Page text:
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The paradox of the web developer

By September 28, 2012 No Comments

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We build websites for a living, have been doing so for a while and I’d say that we’re pretty good at it. We have dealt with many different clients and projects, always trying to find the right solution for each one of them. So far we’ve had good feedback from all of them.

But when it comes to our own website, we’re stuck.

We’re stuck and we can’t find a solution. We don’t need anything challenging technically. We know our business very well. So how come we’ve been trying to revamp our website for the past year without success?

Well, it got me thinking… Let me share some of that thinking with you.

1. Feeling the pressure: doing something for your own business is very different from doing something for a client. Even if, like us, you love your clients and genuinely do your best for them, there is something special about your own business. There is a certain kind of pressure that doesn’t exist with your clients. The fear of failure is also 100 times greater. As a web dev company, our website should showcase what we’re capable of and how good we are. But what if it doesn’t work?!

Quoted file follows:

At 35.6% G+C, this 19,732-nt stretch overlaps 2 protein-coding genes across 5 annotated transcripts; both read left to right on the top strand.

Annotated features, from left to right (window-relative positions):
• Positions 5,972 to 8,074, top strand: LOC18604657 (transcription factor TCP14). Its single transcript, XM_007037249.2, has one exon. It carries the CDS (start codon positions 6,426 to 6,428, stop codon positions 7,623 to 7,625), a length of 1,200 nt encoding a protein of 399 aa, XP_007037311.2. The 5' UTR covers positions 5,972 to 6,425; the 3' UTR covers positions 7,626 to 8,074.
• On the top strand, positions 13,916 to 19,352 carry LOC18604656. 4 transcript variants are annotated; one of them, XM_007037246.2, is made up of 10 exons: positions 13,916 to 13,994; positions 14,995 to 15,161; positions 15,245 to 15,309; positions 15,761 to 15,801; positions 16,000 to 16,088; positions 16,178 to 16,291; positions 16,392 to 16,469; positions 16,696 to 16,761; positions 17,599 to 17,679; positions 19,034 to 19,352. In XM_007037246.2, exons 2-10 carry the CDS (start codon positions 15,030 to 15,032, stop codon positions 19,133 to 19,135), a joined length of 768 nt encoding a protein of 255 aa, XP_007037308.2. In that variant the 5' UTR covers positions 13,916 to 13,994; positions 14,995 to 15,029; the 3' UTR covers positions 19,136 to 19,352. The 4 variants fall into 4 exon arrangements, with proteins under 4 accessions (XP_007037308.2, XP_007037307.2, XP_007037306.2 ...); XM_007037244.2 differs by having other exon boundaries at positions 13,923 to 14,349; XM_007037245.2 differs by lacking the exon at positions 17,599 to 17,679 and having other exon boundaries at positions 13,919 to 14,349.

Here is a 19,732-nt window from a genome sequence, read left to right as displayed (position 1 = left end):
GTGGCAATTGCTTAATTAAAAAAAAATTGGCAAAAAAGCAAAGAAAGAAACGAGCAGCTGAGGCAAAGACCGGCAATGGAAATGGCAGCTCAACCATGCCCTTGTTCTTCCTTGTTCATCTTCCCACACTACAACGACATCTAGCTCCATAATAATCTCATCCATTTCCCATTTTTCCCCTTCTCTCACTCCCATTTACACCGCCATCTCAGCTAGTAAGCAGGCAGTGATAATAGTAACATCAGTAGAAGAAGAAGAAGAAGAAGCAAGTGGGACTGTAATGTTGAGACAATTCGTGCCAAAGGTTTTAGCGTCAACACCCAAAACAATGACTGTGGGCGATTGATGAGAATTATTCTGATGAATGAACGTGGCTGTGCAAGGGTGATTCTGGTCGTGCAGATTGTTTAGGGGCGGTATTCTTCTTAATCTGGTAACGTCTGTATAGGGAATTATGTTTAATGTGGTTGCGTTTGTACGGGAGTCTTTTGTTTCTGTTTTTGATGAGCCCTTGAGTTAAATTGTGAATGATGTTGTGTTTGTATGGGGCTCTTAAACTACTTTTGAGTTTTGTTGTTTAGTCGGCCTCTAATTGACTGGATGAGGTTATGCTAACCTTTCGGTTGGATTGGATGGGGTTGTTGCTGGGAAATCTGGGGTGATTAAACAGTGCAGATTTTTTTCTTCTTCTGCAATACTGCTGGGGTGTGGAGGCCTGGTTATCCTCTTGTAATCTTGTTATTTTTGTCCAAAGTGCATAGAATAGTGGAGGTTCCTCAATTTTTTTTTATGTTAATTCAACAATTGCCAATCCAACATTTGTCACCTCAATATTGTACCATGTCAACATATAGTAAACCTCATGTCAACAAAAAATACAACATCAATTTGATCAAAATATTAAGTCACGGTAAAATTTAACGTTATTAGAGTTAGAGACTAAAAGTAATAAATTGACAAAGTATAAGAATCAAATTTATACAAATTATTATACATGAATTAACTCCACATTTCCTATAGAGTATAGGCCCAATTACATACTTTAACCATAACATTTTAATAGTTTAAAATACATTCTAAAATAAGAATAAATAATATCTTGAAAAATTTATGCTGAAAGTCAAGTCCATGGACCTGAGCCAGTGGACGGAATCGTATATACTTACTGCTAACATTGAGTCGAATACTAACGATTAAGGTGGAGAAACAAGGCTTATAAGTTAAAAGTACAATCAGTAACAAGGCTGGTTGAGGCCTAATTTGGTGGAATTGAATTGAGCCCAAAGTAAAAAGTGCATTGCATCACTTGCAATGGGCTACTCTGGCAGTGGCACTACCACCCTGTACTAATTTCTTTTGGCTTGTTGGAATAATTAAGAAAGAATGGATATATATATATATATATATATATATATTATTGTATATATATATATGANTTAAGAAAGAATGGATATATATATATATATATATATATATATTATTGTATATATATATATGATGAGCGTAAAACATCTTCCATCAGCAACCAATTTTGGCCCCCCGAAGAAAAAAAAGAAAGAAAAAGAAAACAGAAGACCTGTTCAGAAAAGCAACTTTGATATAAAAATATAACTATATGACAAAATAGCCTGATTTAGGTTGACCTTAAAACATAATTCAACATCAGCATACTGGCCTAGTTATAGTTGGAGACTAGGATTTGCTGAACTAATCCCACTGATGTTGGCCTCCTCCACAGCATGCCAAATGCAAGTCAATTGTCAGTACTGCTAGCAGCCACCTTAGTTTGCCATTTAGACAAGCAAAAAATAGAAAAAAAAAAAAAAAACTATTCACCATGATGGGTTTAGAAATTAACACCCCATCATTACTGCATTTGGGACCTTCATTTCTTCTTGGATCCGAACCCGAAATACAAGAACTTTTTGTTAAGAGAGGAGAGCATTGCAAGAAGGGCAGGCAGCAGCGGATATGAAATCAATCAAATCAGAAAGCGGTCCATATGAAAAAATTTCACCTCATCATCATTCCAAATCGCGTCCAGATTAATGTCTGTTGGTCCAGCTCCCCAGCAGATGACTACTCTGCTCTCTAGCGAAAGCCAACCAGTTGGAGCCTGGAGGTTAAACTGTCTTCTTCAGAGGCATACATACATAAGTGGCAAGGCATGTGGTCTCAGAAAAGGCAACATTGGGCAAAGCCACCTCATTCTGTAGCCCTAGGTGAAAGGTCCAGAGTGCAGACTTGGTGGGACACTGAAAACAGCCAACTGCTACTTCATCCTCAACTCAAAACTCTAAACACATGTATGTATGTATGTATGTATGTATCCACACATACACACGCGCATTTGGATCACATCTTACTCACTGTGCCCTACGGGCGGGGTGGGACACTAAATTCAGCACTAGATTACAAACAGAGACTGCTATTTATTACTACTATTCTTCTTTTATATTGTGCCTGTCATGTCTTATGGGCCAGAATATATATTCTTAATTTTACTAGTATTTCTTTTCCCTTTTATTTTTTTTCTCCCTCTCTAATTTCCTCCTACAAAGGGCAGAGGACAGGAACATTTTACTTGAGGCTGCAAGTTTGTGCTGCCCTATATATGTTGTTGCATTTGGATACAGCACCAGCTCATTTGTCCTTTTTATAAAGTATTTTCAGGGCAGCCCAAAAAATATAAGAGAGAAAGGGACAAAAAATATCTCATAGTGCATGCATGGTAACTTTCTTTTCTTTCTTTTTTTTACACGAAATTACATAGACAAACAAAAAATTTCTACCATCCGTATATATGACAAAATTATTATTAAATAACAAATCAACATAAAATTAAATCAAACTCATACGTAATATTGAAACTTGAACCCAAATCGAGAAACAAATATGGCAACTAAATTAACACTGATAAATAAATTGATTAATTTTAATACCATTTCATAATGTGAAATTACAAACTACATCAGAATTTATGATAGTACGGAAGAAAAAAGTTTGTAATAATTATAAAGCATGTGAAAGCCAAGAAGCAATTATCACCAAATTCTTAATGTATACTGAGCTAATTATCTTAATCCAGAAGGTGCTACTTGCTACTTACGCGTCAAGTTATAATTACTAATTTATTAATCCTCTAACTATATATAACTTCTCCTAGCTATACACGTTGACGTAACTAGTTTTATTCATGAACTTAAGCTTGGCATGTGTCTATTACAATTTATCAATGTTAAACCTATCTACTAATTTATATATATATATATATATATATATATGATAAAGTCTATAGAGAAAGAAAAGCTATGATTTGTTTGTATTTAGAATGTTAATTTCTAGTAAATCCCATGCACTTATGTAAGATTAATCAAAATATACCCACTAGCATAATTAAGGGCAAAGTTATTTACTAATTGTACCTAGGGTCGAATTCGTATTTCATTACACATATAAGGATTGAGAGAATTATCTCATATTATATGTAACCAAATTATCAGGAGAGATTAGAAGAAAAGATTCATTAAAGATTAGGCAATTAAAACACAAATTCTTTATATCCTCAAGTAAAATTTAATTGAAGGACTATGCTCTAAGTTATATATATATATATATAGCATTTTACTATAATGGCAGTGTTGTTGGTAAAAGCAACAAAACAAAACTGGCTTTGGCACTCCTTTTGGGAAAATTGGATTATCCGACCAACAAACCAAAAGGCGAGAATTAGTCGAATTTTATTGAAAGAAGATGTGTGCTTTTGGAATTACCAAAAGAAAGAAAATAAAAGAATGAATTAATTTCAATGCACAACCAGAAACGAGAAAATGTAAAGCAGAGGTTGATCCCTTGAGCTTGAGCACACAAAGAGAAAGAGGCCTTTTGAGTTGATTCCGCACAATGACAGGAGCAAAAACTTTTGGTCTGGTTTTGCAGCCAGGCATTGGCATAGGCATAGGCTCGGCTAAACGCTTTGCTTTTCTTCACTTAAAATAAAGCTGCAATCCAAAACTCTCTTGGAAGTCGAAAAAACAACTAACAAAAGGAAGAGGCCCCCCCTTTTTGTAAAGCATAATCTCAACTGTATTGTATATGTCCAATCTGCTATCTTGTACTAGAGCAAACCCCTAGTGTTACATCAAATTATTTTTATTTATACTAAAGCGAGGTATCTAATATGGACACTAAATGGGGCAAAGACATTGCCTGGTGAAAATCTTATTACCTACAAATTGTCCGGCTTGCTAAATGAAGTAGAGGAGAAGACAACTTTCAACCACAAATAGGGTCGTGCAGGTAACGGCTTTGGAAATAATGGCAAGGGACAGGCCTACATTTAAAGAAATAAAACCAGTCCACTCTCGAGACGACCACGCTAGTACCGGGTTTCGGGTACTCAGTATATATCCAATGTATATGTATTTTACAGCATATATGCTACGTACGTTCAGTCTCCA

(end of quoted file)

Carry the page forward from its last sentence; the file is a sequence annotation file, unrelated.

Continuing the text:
2. Stop overthinking: this leads me to my second thought: overthinking. We think too much. We always advise our clients to keep it as simple as possible for the users and for themselves. Go straight to the point, choose a few key features for your application and go with it. It really makes sense but we’re not following our own advice. Too many ifs and buts are hindering our process when it should really be simple. What do people want to see on our site? What we do, who we are and what we’ve achieved. That’s it!

3. A lack of deadlines: when you create web apps from scratch in just 5 or 6 weeks, decisions need to be made quickly. We always support our clients in making the right decisions for their users and themselves and we haven’t delivered a single project late. Yes, but clients give you deadlines. This doesn’t apply for your own site. Which is why we’ve been talking about revamping ours for months and months and until now, haven’t done anything about it.

4. Take some time for your business: when the projects come in one after the other, you can easily forget that your business needs some attention too. When, on top of that, your partner goes on maternity leave for several months and you’re left alone to do it all, it becomes a bit too much. Now that I’m back at work, our good resolution is to try and take about 1 hour a day to do something for our business, and spend the few days in-between contracts to build our site.

5. Approve of your own work: don’t be too hard with yourself and if you’re pleased with the result, then let be it. Some people might not like what you’ve come up with. It doesn’t matter. With a client, you always get an external approval (or disapproval in some cases, but so far we managed to avoid those). When you are your own client, you need to approve of your own work. Not easy I know but it should be done. There is no need to be overcritical, let’s just be happy.

For someone who is supposed to stop overthinking, that is one fair bit of thinking… But I think we’re finally getting there. The good news is that we have now started the new version of the site. A nice, clean version with all the information you need and a great blog that we will keep updated.

The only grey area that remains is a proper deadline but it will be live by Christmas.

Definitely.

Promise.